So you want to mess around with .NET Core, maybe create a Web API or MVC Project and you don’t want to rely on any tooling, just the command line.

Happily .NET Core makes it really easy to get started.

If you’re going to skip Visual Studio and work via the command line or Visual Studio Code you only need to download the .NET Core SDK for Windows

With that installed, it’s time to build your first application.

Before we start, it’s worth noting that things move fast in the world of .NET Core. SDK versions (including all the tooling you need to build your apps) come and go, meaning posts like this quickly become obsolete.

To save you from any confusion, select which version of the .NET Core SDK you’re using and the page will magically change to show you only relevant information.

Open up a command prompt (or use the in-built terminal in Visual Studio Code) and start by creating a folder for your application, then initialising it.

mkdir CoreApp
cd CoreApp
dotnet new console

When you run the dotnet command for the first time you’ll see some information about how .NET Core collects usage data and initially populates a local package cache. Once you’ve seen this message you won’t see it again on the same machine.

Going it alone

To really understand the nuts and bolts of how ASP.NET Core (and .NET Core) work, we’re starting with the smallest .NET Core application you can possibly create, before bringing in ASP.NET Core and MVC manually.

But, if you want, you can take a shortcut. To start with ASP.NET Core and MVC already set up and configured, use this command instead.

dotnet new mvc

And now you can jump straight to part 3 - compile your changes on the fly.

Is that it?

Still here?

Good, so let’s explore this simplest of .NET Core apps.

One of the most striking things about getting started with .NET Core is that you don’t end up with lots of files and dependencies right out of the gate, just the minimum you need for an empty web site.

In fact, all you’ll be left with is a .csproj and Program.cs file.

At this point, this is just a .net Core app (not web) which prints “Hello World” to the console.

If you take a look at CoreApp.csproj, you’ll see that very little configuration is needed to get up and runnning. This one simply states that the compiled file will be an executable targeting .NET Core 1.1

<Project Sdk="Microsoft.NET.Sdk">

  <PropertyGroup>
    <OutputType>Exe</OutputType>
    <TargetFramework>netcoreapp1.1</TargetFramework>
  </PropertyGroup>

</Project>

Your .NET Core app requires the core .NET libraries in order to run, but doesn’t download them automatically. To rectify this, issue these commands to restore the dependencies and then to run the app.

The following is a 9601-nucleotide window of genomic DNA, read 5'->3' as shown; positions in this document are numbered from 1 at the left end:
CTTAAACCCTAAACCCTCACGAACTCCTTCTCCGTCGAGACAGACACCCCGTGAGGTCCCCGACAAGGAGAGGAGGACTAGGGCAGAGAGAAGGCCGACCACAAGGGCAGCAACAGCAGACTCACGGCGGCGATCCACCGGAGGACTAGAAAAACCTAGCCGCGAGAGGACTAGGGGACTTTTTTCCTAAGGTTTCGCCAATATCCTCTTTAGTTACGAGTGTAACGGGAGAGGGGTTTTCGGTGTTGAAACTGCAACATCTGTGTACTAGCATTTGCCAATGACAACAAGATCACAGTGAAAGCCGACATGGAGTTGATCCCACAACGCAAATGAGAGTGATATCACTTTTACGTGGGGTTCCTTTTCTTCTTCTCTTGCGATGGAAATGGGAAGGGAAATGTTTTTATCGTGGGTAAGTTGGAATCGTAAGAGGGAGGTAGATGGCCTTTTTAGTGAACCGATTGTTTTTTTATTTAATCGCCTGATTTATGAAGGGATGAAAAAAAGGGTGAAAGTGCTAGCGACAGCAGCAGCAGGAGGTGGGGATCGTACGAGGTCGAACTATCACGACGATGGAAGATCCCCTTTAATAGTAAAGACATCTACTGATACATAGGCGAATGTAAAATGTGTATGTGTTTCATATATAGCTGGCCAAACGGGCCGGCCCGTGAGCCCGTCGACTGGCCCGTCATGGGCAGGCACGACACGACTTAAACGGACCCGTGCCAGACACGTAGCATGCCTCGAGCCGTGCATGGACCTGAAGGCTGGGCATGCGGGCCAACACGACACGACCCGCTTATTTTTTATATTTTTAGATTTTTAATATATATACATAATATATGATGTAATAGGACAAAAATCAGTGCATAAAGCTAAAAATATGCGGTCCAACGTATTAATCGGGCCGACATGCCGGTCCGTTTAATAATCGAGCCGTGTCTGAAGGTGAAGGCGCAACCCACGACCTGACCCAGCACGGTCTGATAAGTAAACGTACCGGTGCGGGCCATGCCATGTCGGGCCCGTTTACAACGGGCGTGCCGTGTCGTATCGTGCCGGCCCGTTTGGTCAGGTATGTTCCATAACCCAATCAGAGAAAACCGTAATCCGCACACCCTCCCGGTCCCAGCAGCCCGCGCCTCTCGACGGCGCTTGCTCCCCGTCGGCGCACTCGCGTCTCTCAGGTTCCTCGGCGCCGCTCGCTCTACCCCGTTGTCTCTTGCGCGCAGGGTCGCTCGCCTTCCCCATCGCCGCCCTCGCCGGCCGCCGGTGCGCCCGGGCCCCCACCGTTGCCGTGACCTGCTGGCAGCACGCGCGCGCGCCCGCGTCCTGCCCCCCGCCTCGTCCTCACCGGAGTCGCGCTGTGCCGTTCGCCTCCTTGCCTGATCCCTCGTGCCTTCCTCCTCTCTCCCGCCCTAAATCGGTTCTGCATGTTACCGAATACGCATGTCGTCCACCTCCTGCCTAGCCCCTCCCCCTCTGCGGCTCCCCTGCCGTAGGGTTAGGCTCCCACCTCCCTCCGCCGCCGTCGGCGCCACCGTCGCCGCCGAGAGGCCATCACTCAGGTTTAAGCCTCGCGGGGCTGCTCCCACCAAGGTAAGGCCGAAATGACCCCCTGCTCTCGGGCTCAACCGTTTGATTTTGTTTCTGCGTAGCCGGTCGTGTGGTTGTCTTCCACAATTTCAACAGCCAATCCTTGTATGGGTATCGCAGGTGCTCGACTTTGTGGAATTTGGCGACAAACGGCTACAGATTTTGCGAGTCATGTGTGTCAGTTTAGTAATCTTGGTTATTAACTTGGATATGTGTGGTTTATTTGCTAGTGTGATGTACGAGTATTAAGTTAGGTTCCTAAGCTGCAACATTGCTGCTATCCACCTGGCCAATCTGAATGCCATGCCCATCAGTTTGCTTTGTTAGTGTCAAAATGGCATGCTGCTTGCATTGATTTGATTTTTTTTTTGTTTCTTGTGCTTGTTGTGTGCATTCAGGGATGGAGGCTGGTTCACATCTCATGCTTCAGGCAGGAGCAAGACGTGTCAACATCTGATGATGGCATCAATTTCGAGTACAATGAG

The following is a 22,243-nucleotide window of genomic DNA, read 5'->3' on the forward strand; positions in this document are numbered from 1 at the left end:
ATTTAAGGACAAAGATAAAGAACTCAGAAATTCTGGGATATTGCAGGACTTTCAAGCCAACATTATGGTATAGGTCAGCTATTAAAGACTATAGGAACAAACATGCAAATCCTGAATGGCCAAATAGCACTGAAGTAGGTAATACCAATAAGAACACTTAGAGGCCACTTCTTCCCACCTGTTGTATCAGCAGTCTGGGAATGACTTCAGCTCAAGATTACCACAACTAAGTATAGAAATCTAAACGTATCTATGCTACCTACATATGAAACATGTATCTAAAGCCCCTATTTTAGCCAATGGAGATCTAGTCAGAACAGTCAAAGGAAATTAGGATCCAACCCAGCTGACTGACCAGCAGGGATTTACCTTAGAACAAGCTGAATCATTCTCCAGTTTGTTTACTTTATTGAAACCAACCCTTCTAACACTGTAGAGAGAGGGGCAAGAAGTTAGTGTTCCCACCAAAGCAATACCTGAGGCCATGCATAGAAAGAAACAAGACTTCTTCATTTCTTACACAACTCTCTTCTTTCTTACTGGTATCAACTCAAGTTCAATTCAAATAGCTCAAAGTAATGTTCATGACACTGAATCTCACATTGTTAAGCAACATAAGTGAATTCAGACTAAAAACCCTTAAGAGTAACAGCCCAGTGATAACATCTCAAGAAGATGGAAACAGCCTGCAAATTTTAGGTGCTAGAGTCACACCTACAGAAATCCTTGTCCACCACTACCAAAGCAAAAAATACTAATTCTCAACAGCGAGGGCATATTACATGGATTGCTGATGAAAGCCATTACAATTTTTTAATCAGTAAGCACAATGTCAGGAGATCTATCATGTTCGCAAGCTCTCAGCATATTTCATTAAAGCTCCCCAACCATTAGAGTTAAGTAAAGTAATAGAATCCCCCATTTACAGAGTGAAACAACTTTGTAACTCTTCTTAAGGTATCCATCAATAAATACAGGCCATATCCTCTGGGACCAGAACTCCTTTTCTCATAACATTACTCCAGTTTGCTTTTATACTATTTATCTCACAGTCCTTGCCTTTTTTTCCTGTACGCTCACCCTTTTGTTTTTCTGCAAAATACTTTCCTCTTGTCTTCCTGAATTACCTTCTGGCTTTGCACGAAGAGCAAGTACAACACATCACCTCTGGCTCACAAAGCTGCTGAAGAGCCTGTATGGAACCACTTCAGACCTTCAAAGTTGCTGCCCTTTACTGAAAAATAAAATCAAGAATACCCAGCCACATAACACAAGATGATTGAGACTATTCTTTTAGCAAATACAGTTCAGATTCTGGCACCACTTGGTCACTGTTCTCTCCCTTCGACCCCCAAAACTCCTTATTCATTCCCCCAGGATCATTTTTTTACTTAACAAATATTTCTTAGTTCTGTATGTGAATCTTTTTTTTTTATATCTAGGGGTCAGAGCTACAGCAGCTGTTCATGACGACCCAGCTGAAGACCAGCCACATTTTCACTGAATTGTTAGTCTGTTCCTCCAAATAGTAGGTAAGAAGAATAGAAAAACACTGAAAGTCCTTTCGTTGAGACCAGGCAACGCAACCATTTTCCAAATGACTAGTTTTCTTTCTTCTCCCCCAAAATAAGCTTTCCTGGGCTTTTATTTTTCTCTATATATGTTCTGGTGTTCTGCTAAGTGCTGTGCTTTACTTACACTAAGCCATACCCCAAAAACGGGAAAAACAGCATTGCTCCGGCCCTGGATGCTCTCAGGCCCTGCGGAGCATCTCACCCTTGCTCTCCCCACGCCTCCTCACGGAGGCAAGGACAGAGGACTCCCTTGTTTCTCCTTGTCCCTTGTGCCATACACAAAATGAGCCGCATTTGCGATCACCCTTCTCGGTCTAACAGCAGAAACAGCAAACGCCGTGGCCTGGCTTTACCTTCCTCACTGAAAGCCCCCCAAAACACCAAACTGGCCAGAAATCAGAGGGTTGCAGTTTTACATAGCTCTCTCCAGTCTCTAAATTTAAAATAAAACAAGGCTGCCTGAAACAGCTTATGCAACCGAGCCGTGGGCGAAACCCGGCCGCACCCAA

dotnet restore
dotnet run

You promised me the world (well the web at least)

So your app just compiled and launched. It looks suspiciously like a console application, because it is a console application.

Up until now, everything you’ve done has resulted in a minimal .net core console application.

So how do you turn it into a web site?

Well you need to add the Kestrel HTTP server as a dependency.

Kestrel is a lightning fast cross-platform web server which can be used to self-host your web application. In other words, you can tell your new web app that Kestrel is a dependency and then run your site on it without relying on IIS or IIS Express.

There are two ways to add it to your project.

Via the command line

dotnet add package Microsoft.AspNetCore.Server.Kestrel -v 1.1.*

This will update .csproj for you with the latest 1.1.x version of the Kestrel web server.

By manually editing csproj

Or make the changes to .csproj yourself.

<ItemGroup>
  <PackageReference Include="Microsoft.AspNetCore.Server.Kestrel" Version="1.1.*" />
</ItemGroup>

You’ve added a dependency, so now you need to download that dependency using the restore command.

dotnet restore

Incidentally, in case you’re wondering where donet restore is restoring packages to, the default location is %userprofile%\.nuget\packages

Next up, you’ll need to create a Startup.cs file. This will define how incoming web requests should be handled.

using Microsoft.AspNetCore.Builder;
using Microsoft.AspNetCore.Http;

namespace CoreApp {
    public class Startup{

        public void Configure(IApplicationBuilder app){
            app.Run(context => {
                return context.Response.WriteAsync("Hello world");
            });
            
        }
    }
}

This is about as simple as it comes, you simply tell your app to always return a response and write the text “Hello world” to it (for any request to your web application).

At this point, you haven’t told your app to start Kestrel (to start accepting web requests). You can do that by updating Program.cs.

using System;
using Microsoft.AspNetCore.Hosting;

namespace CoreApp
{
    class Program
    {
        static void Main(string[] args)
        {
            Console.WriteLine("Hello World!");

            var host = new WebHostBuilder()
            .UseKestrel()
            .UseStartup<Startup>()
            .Build();

            host.Run();
        }
    }
}

Should you wish, you can happily delete Console.WriteLine(“Hello World!”) as you’ve replaced it with something far more useful, you’ve told Core to launch Kestrel using the Startup class you just created.

Go ahead and run your app.

dotnet run

You’ll see a message telling you that your app is up and running and where you can access it.

Hosting environment: Development
Content root path: C:\Users\Jon\CoreApp\bin\Debug\netcoreapp1.0
Now listening on: http://localhost:5000
Application started. Press Ctrl+C to shut down.

Hit http://localhost:5000 in a browser to see the fruits of your hard work!

Hello World in the browser

Not bad for a few minutes work!

Next time we’ll take a look at adding MVC and Web API.

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